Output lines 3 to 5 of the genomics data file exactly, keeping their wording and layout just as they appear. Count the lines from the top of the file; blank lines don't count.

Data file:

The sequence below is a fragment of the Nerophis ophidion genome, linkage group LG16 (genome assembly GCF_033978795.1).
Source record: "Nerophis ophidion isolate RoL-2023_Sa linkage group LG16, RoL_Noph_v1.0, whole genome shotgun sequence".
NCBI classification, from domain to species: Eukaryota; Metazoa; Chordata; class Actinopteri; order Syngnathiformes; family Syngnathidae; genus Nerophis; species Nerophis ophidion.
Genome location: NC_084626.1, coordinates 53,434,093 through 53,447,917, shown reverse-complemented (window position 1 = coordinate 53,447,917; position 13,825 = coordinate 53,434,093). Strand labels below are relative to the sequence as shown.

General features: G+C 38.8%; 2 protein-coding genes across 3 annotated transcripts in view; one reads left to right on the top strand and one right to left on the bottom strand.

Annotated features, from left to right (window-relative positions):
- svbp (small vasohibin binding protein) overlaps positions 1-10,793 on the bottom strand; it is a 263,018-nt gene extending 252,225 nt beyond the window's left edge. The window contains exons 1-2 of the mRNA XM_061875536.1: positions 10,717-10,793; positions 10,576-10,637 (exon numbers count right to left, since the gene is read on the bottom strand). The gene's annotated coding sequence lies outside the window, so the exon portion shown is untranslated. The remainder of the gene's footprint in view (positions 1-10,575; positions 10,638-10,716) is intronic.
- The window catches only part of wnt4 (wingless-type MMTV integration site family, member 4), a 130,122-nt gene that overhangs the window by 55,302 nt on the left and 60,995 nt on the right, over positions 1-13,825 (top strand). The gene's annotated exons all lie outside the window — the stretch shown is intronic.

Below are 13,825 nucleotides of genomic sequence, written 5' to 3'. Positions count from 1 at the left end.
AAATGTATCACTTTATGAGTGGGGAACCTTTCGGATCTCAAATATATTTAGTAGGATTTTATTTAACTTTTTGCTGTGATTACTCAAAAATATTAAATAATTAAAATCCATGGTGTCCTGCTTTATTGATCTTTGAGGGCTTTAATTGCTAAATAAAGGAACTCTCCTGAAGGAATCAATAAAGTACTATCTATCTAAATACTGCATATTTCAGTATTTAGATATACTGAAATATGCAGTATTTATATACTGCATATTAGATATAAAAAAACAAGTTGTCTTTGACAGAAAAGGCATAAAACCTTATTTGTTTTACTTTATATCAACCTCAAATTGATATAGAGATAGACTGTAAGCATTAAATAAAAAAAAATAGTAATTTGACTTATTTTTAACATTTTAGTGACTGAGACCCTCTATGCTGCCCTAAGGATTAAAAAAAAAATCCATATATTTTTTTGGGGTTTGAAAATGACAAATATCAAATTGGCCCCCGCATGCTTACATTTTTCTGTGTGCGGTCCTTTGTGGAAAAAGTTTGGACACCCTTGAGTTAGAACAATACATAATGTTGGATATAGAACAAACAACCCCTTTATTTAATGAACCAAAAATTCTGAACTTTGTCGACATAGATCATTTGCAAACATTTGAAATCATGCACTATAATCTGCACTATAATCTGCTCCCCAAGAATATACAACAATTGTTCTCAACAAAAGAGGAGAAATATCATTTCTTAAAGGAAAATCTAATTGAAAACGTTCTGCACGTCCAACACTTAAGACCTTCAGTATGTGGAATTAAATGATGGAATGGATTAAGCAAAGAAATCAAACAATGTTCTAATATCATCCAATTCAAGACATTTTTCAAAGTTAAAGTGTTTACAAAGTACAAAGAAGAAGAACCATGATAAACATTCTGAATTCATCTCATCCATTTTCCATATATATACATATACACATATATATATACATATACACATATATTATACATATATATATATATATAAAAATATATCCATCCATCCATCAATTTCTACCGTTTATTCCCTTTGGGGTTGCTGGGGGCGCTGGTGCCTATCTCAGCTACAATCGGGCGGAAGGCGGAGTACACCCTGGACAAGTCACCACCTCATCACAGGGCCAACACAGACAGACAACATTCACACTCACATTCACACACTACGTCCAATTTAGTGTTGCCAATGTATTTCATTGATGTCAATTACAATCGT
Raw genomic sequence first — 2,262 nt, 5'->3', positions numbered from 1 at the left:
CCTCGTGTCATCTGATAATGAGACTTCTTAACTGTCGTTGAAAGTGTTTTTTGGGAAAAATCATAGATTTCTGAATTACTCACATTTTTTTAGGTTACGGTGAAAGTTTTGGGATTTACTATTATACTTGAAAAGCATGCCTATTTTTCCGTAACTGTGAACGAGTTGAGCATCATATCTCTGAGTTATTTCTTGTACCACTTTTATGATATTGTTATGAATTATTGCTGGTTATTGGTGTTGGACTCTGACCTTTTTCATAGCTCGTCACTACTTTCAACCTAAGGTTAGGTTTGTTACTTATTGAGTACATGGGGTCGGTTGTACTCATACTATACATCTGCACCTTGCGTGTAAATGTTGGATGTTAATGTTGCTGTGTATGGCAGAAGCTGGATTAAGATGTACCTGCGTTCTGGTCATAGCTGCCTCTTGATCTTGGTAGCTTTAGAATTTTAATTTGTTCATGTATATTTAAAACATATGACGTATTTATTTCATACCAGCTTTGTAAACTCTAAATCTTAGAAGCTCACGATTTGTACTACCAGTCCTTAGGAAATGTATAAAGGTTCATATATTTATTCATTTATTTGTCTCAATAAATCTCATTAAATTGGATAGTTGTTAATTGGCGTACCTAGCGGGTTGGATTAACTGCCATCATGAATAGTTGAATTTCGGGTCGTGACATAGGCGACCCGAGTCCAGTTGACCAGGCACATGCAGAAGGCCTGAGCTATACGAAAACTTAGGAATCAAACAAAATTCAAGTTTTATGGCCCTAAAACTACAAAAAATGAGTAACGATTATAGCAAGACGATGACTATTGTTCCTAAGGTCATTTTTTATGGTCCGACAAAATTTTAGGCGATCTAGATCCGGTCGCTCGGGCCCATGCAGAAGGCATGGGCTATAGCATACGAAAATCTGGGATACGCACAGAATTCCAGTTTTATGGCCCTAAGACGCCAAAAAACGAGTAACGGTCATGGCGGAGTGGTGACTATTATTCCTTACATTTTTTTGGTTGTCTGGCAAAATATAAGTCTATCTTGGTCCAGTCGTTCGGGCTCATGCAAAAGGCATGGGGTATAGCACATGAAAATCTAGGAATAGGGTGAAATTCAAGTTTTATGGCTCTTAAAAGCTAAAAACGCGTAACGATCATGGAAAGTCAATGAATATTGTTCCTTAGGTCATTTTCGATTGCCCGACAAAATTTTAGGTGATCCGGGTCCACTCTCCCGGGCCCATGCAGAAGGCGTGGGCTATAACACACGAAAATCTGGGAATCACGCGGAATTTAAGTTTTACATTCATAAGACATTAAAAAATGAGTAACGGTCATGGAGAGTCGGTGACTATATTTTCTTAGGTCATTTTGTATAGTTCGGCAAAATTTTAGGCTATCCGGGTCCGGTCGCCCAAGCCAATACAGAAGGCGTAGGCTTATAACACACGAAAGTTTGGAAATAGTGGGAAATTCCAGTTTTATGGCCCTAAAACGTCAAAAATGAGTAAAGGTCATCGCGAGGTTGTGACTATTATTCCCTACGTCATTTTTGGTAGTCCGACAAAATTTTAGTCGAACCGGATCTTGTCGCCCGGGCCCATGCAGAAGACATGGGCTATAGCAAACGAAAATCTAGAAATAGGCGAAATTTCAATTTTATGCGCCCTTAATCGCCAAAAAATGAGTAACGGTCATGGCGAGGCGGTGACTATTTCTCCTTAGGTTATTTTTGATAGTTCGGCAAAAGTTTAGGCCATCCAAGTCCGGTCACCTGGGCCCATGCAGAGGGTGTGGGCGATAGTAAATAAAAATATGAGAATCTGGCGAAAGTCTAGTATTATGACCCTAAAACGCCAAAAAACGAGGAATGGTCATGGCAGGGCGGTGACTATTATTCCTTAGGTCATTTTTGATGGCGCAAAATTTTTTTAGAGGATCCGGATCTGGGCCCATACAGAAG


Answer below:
NCBI classification, from domain to species: Eukaryota; Metazoa; Chordata; class Actinopteri; order Syngnathiformes; family Syngnathidae; genus Nerophis; species Nerophis ophidion.
Genome location: NC_084626.1, coordinates 53,434,093 through 53,447,917, shown reverse-complemented (window position 1 = coordinate 53,447,917; position 13,825 = coordinate 53,434,093). Strand labels below are relative to the sequence as shown.

General features: G+C 38.8%; 2 protein-coding genes across 3 annotated transcripts in view; one reads left to right on the top strand and one right to left on the bottom strand.